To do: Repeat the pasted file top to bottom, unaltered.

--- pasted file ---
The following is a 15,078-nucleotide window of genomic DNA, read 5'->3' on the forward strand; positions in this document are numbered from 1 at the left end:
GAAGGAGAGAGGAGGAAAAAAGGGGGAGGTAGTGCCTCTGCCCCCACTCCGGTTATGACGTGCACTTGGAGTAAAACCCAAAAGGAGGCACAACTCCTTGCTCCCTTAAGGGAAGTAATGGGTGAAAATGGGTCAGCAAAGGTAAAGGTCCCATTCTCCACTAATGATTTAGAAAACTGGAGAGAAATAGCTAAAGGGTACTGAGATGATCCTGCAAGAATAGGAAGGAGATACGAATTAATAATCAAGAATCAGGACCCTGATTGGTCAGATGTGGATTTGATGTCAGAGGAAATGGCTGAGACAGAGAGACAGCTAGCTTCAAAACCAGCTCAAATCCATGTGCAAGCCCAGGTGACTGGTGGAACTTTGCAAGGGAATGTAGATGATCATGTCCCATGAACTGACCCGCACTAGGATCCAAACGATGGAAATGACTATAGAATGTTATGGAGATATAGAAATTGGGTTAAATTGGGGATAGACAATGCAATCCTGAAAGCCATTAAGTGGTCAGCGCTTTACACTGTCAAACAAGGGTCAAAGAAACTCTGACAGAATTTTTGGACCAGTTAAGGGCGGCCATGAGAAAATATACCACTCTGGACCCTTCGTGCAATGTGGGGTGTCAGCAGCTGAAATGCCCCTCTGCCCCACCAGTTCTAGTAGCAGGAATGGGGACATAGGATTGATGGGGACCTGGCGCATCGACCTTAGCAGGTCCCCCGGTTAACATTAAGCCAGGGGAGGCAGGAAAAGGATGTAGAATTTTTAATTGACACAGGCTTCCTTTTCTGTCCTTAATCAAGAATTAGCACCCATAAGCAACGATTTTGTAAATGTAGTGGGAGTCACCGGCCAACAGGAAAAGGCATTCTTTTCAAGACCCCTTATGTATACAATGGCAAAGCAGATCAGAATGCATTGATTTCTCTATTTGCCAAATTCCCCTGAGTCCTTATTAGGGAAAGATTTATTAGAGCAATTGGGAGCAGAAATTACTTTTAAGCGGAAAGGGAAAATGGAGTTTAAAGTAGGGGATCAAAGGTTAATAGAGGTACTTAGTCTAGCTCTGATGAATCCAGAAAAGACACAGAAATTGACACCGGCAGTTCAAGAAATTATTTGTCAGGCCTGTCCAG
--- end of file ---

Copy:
The following is a 15,078-nucleotide window of genomic DNA, read 5'->3' on the forward strand; positions in this document are numbered from 1 at the left end:
GAAGGAGAGAGGAGGAAAAAAGGGGGAGGTAGTGCCTCTGCCCCCACTCCGGTTATGACGTGCACTTGGAGTAAAACCCAAAAGGAGGCACAACTCCTTGCTCCCTTAAGGGAAGTAATGGGTGAAAATGGGTCAGCAAAGGTAAAGGTCCCATTCTCCACTAATGATTTAGAAAACTGGAGAGAAATAGCTAAAGGGTACTGAGATGATCCTGCAAGAATAGGAAGGAGATACGAATTAATAATCAAGAATCAGGACCCTGATTGGTCAGATGTGGATTTGATGTCAGAGGAAATGGCTGAGACAGAGAGACAGCTAGCTTCAAAACCAGCTCAAATCCATGTGCAAGCCCAGGTGACTGGTGGAACTTTGCAAGGGAATGTAGATGATCATGTCCCATGAACTGACCCGCACTAGGATCCAAACGATGGAAATGACTATAGAATGTTATGGAGATATAGAAATTGGGTTAAATTGGGGATAGACAATGCAATCCTGAAAGCCATTAAGTGGTCAGCGCTTTACACTGTCAAACAAGGGTCAAAGAAACTCTGACAGAATTTTTGGACCAGTTAAGGGCGGCCATGAGAAAATATACCACTCTGGACCCTTCGTGCAATGTGGGGTGTCAGCAGCTGAAATGCCCCTCTGCCCCACCAGTTCTAGTAGCAGGAATGGGGACATAGGATTGATGGGGACCTGGCGCATCGACCTTAGCAGGTCCCCCGGTTAACATTAAGCCAGGGGAGGCAGGAAAAGGATGTAGAATTTTTAATTGACACAGGCTTCCTTTTCTGTCCTTAATCAAGAATTAGCACCCATAAGCAACGATTTTGTAAATGTAGTGGGAGTCACCGGCCAACAGGAAAAGGCATTCTTTTCAAGACCCCTTATGTATACAATGGCAAAGCAGATCAGAATGCATTGATTTCTCTATTTGCCAAATTCCCCTGAGTCCTTATTAGGGAAAGATTTATTAGAGCAATTGGGAGCAGAAATTACTTTTAAGCGGAAAGGGAAAATGGAGTTTAAAGTAGGGGATCAAAGGTTAATAGAGGTACTTAGTCTAGCTCTGATGAATCCAGAAAAGACACAGAAATTGACACCGGCAGTTCAAGAAATTATTTGTCAGGCCTGTCCAG